Challenges & Way Forward for the Telecom Industry
While, the new government is confronted is by the challenges faced by the Energy Crises, Worsening Law & Order and Economy. The other priority area that needs immediate attention is the Telecom and IT Sector. The importance of this sector can be judged by the fact that the consecutive civilian and military governments after the 1988 elections relied on the developments made in this sector to promote its development and political agendas both very successfully. This sector alone will impact all other sectors and could be the much needed turn of the wheel for future prosperity keeping in view the dynamics attached to the industry. However, the last 5 years has been specially very difficult for the entire industry i.e. the consumers, mobile & fixed operators, distributers, retailers, vendors and software developers across board because of various steps or lack thereof by the previous government. Following are four important challenges and areas that the incoming government needs to take immediate action to not only control the damage but this could be turning point for making the economic wheel turn over and provide support for the more priority sectors such as power, law & order, education, health etc.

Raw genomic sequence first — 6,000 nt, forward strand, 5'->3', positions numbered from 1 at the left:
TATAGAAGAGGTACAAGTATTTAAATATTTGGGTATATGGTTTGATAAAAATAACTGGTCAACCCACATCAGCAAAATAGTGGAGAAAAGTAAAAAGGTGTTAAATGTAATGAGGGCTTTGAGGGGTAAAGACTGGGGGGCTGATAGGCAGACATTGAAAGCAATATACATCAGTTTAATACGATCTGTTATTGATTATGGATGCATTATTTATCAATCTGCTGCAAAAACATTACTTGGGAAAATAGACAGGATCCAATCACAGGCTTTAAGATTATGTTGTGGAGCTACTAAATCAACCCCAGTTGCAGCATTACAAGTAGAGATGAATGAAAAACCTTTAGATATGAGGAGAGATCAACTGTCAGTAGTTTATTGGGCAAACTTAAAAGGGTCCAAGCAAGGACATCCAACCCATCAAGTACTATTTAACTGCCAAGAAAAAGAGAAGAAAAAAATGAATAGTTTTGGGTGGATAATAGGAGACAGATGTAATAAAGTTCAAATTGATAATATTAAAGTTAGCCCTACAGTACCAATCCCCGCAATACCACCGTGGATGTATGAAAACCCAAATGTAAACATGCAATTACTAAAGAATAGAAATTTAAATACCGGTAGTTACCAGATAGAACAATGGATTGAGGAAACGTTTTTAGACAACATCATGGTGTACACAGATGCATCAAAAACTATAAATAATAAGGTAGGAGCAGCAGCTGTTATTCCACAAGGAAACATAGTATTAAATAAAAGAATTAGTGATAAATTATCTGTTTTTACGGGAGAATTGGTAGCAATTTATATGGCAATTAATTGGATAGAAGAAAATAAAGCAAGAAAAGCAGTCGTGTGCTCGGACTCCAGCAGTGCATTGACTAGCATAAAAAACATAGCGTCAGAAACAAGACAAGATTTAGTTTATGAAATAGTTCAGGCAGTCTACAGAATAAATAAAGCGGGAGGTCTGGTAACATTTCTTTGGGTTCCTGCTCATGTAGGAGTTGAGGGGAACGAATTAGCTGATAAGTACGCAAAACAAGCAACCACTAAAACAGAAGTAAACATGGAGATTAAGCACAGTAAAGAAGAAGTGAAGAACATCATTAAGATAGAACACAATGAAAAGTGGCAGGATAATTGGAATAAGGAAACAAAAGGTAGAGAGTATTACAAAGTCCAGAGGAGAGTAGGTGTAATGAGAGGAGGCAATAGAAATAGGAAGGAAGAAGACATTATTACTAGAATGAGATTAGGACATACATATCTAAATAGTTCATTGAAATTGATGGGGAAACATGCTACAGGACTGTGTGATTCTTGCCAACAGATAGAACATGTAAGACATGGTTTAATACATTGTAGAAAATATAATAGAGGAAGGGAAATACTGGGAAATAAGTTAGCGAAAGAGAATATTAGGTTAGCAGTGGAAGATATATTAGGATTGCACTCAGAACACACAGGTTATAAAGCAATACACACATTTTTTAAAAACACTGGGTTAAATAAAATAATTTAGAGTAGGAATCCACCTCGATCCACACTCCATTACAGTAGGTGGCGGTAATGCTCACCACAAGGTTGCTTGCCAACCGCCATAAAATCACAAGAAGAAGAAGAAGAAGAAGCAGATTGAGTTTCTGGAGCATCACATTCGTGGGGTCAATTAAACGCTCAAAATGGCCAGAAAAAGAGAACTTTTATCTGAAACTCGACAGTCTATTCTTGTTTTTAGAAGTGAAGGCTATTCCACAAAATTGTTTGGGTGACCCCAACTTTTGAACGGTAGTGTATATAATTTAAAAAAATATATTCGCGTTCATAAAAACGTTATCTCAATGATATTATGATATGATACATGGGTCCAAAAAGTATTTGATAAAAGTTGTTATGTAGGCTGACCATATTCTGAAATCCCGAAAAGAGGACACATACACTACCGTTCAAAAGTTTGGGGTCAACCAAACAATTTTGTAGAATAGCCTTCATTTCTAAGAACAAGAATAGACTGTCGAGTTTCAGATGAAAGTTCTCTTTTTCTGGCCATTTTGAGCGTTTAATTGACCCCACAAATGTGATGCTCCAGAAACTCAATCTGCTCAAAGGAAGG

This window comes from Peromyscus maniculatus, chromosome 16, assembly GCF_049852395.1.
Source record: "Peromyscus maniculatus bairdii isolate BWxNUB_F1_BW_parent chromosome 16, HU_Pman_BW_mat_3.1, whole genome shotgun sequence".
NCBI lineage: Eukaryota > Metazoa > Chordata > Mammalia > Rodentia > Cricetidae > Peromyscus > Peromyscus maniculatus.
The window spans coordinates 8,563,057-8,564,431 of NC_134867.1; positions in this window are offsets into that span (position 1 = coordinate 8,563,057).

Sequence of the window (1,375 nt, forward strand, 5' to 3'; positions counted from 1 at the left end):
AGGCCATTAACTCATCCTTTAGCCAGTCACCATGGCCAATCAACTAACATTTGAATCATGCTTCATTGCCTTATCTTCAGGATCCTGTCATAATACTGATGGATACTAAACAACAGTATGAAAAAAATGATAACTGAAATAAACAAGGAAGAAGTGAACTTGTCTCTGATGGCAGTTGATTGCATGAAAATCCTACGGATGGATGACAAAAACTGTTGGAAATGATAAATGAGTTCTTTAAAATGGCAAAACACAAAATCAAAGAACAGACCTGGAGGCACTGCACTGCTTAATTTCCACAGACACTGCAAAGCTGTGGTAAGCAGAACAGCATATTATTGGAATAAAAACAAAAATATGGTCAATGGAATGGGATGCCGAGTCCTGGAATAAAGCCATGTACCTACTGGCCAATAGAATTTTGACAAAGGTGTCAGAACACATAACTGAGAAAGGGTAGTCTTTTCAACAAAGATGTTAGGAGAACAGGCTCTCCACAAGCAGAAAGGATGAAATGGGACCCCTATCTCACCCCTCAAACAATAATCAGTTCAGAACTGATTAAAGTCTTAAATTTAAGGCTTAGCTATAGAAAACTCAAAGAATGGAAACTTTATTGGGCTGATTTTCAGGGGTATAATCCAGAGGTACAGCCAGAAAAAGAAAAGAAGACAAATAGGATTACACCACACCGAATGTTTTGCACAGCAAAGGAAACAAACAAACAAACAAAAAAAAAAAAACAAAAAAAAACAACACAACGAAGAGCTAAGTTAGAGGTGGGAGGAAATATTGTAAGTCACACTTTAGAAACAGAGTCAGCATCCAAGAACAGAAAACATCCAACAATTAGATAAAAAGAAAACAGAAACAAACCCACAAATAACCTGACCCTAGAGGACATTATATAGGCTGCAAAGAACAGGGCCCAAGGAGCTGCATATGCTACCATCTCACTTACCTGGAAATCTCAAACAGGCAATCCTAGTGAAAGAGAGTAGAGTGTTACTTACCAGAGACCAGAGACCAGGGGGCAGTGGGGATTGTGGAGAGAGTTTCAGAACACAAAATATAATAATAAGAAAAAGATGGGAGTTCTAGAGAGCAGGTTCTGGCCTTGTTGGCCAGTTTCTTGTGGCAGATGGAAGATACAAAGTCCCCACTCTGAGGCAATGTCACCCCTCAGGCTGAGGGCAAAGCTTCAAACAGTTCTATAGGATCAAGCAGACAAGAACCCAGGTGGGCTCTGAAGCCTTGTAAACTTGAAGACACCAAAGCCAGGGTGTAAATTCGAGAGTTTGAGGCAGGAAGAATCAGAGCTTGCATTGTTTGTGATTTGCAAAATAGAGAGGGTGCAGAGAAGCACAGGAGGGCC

Appointment of Competent People at Key Positions
The importance of people at places where it matters the most is the key to success in all sectors but is most important in the IT & Telecom sector. All or any policy objective to be achieved largely depends on having competent people atleast in the keys positions such as Minister, Secretary, Members in IT & Telecom Ministry, Chairman & Members of PTA, MD PSEB, CEO USF, CEO ICT R&D Fund, Members of PTCL & Ufone Board, MD TiP where the government appoints people to manage the IT & Telecom Industry and its own assets.